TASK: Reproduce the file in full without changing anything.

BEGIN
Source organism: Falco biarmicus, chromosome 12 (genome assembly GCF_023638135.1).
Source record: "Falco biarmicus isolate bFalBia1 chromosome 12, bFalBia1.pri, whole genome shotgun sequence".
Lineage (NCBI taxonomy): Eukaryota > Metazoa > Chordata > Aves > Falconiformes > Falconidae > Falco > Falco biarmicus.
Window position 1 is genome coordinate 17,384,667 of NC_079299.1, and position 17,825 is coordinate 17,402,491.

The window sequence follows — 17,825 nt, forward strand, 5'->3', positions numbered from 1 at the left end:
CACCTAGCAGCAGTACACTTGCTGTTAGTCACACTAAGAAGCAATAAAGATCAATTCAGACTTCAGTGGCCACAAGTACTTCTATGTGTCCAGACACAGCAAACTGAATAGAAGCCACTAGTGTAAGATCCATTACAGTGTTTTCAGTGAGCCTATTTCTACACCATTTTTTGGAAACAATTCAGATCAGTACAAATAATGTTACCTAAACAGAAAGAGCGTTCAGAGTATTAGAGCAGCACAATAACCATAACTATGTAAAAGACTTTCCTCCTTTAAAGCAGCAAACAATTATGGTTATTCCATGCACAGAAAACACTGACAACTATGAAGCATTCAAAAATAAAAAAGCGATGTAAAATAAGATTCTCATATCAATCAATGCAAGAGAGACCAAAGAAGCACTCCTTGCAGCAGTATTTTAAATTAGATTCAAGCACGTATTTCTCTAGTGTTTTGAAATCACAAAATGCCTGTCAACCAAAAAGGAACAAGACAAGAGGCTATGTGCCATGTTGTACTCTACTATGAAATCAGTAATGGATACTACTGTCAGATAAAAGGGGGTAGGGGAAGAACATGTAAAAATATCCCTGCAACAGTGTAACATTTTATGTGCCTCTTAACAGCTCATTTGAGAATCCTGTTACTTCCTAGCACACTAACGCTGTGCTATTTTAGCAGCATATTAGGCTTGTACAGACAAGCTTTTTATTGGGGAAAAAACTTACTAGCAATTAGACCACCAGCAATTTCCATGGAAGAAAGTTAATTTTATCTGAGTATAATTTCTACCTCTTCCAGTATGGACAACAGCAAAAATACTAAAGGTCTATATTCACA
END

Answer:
Source organism: Falco biarmicus, chromosome 12 (genome assembly GCF_023638135.1).
Source record: "Falco biarmicus isolate bFalBia1 chromosome 12, bFalBia1.pri, whole genome shotgun sequence".
Lineage (NCBI taxonomy): Eukaryota > Metazoa > Chordata > Aves > Falconiformes > Falconidae > Falco > Falco biarmicus.
Window position 1 is genome coordinate 17,384,667 of NC_079299.1, and position 17,825 is coordinate 17,402,491.

The window sequence follows — 17,825 nt, forward strand, 5'->3', positions numbered from 1 at the left end:
CACCTAGCAGCAGTACACTTGCTGTTAGTCACACTAAGAAGCAATAAAGATCAATTCAGACTTCAGTGGCCACAAGTACTTCTATGTGTCCAGACACAGCAAACTGAATAGAAGCCACTAGTGTAAGATCCATTACAGTGTTTTCAGTGAGCCTATTTCTACACCATTTTTTGGAAACAATTCAGATCAGTACAAATAATGTTACCTAAACAGAAAGAGCGTTCAGAGTATTAGAGCAGCACAATAACCATAACTATGTAAAAGACTTTCCTCCTTTAAAGCAGCAAACAATTATGGTTATTCCATGCACAGAAAACACTGACAACTATGAAGCATTCAAAAATAAAAAAGCGATGTAAAATAAGATTCTCATATCAATCAATGCAAGAGAGACCAAAGAAGCACTCCTTGCAGCAGTATTTTAAATTAGATTCAAGCACGTATTTCTCTAGTGTTTTGAAATCACAAAATGCCTGTCAACCAAAAAGGAACAAGACAAGAGGCTATGTGCCATGTTGTACTCTACTATGAAATCAGTAATGGATACTACTGTCAGATAAAAGGGGGTAGGGGAAGAACATGTAAAAATATCCCTGCAACAGTGTAACATTTTATGTGCCTCTTAACAGCTCATTTGAGAATCCTGTTACTTCCTAGCACACTAACGCTGTGCTATTTTAGCAGCATATTAGGCTTGTACAGACAAGCTTTTTATTGGGGAAAAAACTTACTAGCAATTAGACCACCAGCAATTTCCATGGAAGAAAGTTAATTTTATCTGAGTATAATTTCTACCTCTTCCAGTATGGACAACAGCAAAAATACTAAAGGTCTATATTCACA